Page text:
Distribution, Competition, and Antitrust / IP Law

Supreme Court lets Fourth Circuit’s Articulation of Standard for Pleading a Sherman Act Conspiracy Stand – for Now

A rudimentary table saw

A rudimentary table saw (Photo credit: Wikipedia)

On Monday, the U.S. Supreme Court refused to review the Fourth Circuit’s decision in SD3, LLC v. Black & Decker (U.S.) Inc., et al., 801 F.3d 412 (4th Cir. 2015), allowing the decision – and, arguably, a circuit split on the pleading standard for Sherman Act Section 1 conspiracy claims – to stand.

SD3, LLC and its subsidiary, SawStop, LLC alleged that they developed a new safety technology for saws to avoid or minimize injuries, and that the saw manufacturers engaged in a group boycott of the technology, primarily because they feared that if some manufacturers (but not others) licensed it, those who did not might be exposed to product liability claims.  The district court dismissed the group boycott claim, but the Fourth Circuit reversed.

According to the Fourth Circuit, for a Section 1 claim to survive, a plaintiff must plead parallel conduct and something “more.”  However, the court emphasized, the question is whether a plaintiff has alleged a plausible conspiracy, not whether the conspiracy is more probable than not.  Further, unlike at summary judgment, the plaintiff need not summon evidence tending to exclude the possibility of independent action.

Applying that standard, the Fourth Circuit held that SD3 had adequately alleged a group boycott under Sherman Act Section 1.  It had alleged parallel conduct (refusals to license – effectuated in different ways, perhaps (allegedly) to disguise the conspiracy), as well as the “more.”  It had alleged the particular time, place, and manner in which the boycott initially formed.  It also alleged the “why” (to avoid product liability claims).  And it alleged a number of communications among the defendants, as well as a market in which the market shares or power were concentrated in the hands of a relatively small number of defendants.  In the Fourth Circuit’s view, these facts were sufficient to sustain the group boycott claim.  (The circuit court upheld dismissal of separate conspiracy allegations which did not allege anything more than ordinary standard-setting activity.)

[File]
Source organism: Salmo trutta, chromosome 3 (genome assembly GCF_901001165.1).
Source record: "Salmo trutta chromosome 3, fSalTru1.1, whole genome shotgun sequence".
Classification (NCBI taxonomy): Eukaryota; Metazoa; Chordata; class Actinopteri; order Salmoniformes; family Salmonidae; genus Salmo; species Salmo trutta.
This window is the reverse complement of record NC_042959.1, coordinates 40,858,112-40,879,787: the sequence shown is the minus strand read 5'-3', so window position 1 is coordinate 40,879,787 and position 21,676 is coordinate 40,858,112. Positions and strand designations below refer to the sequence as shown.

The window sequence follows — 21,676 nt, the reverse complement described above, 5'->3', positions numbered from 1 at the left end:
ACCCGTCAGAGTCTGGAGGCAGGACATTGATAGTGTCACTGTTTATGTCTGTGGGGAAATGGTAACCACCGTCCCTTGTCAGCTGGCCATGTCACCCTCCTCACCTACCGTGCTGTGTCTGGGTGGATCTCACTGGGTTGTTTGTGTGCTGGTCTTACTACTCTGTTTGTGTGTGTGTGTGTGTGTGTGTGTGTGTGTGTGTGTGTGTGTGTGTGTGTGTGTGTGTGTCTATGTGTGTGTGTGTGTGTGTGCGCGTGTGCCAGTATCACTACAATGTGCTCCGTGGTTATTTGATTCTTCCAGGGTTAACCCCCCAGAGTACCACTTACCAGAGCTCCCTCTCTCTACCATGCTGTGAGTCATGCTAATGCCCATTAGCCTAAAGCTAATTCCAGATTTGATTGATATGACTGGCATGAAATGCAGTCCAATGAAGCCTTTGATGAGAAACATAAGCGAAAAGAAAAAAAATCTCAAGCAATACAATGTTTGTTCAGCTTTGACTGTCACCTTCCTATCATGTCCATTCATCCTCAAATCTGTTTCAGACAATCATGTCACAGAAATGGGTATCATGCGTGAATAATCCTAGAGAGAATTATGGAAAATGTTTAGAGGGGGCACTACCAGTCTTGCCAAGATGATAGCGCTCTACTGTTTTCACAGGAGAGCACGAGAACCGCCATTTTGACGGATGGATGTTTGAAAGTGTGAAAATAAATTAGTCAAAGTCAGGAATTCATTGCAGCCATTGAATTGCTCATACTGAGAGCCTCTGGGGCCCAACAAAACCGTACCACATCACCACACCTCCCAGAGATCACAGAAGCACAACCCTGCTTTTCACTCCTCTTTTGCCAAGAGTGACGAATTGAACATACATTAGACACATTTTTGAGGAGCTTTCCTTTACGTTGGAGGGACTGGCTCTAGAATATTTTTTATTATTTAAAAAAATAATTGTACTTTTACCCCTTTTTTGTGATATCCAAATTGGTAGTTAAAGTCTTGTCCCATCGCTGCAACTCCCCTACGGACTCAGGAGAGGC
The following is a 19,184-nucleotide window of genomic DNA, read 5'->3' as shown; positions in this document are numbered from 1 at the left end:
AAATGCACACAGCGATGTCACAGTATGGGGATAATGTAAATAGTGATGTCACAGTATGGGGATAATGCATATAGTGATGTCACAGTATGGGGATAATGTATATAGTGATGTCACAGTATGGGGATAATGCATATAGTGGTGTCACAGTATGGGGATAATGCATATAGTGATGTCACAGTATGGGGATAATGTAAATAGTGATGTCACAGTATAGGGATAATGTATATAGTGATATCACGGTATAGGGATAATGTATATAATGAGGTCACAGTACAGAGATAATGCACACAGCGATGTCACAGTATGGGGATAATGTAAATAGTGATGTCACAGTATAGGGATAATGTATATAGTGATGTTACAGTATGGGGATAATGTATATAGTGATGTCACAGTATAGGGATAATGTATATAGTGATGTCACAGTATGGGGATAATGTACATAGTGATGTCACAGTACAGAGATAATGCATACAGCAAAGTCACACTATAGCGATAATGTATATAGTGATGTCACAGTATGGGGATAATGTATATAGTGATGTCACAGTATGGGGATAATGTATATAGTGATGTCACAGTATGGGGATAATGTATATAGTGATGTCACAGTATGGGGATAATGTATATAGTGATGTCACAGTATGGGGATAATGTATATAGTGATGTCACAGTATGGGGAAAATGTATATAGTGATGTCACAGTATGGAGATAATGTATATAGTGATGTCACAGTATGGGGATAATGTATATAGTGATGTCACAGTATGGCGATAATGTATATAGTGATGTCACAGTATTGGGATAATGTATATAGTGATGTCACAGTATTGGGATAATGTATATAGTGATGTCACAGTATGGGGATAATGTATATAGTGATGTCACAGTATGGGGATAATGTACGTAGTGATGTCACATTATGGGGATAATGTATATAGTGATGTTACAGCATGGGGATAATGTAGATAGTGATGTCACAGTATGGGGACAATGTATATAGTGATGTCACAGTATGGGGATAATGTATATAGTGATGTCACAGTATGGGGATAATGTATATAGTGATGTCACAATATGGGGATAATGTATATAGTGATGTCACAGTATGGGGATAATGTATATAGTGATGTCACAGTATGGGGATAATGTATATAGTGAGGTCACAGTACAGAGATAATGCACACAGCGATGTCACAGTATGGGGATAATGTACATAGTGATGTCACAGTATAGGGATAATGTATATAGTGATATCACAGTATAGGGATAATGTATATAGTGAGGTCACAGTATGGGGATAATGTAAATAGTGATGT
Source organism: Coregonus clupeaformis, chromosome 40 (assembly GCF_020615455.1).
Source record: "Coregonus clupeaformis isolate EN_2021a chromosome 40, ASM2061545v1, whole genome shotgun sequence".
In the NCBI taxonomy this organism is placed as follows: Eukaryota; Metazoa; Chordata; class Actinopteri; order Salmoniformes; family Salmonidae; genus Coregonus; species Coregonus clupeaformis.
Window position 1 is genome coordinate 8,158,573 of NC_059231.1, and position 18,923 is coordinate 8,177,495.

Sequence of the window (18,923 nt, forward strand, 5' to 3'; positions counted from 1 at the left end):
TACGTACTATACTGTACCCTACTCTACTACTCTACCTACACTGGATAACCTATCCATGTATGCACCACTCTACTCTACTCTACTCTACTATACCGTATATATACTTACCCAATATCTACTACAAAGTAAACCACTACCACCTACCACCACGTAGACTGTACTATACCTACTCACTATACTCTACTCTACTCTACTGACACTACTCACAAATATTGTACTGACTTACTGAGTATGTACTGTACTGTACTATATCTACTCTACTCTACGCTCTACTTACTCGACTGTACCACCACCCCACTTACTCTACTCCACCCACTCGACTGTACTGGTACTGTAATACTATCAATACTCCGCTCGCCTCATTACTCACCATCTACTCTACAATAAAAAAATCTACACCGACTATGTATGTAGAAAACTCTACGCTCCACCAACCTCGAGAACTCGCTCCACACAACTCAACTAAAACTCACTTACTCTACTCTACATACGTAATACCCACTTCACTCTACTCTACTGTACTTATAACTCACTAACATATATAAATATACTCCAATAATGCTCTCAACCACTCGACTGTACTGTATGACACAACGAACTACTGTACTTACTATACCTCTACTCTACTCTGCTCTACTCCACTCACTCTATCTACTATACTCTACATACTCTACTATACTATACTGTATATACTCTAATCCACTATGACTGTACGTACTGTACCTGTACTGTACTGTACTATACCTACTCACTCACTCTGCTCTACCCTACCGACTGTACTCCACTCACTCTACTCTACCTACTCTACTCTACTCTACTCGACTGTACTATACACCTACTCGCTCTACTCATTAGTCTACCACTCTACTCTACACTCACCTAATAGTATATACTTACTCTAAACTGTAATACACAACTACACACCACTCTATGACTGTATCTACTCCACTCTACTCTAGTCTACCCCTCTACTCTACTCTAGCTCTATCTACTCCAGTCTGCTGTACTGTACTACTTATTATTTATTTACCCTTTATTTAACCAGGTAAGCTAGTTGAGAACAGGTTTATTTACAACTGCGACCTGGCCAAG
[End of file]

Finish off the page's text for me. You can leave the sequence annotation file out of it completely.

In their petition to the Supreme Court, the defendants strenuously argued that the Fourth Circuit’s rejection of a standard requiring evidence tending to exclude the possibility of independent action (or innocent explanations of the defendants’ conduct) was both unwise and in conflict with decisions from the Third, Ninth, and Eleventh Circuits.  For now, to the extent there is a difference in views among the circuits, the issue remains unresolved.

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About Howard Ullman

Antitrust, competition, and IP law enthusiast.

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